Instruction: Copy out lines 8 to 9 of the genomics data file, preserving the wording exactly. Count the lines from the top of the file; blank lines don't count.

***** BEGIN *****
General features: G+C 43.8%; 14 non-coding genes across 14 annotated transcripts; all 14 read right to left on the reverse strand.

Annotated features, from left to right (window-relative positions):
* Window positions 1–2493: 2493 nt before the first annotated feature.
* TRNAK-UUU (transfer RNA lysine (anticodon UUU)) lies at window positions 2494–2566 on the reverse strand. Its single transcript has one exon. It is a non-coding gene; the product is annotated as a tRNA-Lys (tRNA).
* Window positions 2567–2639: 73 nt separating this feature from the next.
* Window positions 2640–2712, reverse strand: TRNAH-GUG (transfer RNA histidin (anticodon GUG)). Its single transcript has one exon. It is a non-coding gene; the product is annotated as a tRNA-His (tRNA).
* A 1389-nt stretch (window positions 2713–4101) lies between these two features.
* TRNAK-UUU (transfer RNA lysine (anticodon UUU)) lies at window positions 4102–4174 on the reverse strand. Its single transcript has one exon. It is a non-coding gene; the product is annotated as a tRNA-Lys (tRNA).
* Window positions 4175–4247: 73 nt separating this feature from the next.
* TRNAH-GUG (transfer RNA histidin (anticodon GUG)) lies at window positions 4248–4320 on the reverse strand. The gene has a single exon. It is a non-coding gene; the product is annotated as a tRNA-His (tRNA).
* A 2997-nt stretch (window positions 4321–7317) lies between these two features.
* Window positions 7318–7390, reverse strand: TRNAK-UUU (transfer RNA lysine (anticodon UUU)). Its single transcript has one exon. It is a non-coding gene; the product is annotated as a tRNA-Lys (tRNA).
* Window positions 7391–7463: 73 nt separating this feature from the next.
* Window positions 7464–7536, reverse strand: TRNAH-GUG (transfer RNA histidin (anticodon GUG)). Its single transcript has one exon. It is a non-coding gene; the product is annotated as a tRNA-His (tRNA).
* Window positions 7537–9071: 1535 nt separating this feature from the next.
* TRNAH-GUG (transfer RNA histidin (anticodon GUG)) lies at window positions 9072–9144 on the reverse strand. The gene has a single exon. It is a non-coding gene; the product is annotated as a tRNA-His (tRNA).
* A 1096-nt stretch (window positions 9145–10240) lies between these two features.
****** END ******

* TRNAK-UUU (transfer RNA lysine (anticodon UUU)) lies at window positions 4102–4174 on the reverse strand. Its single transcript has one exon. It is a non-coding gene; the product is annotated as a tRNA-Lys (tRNA).
* Window positions 4175–4247: 73 nt separating this feature from the next.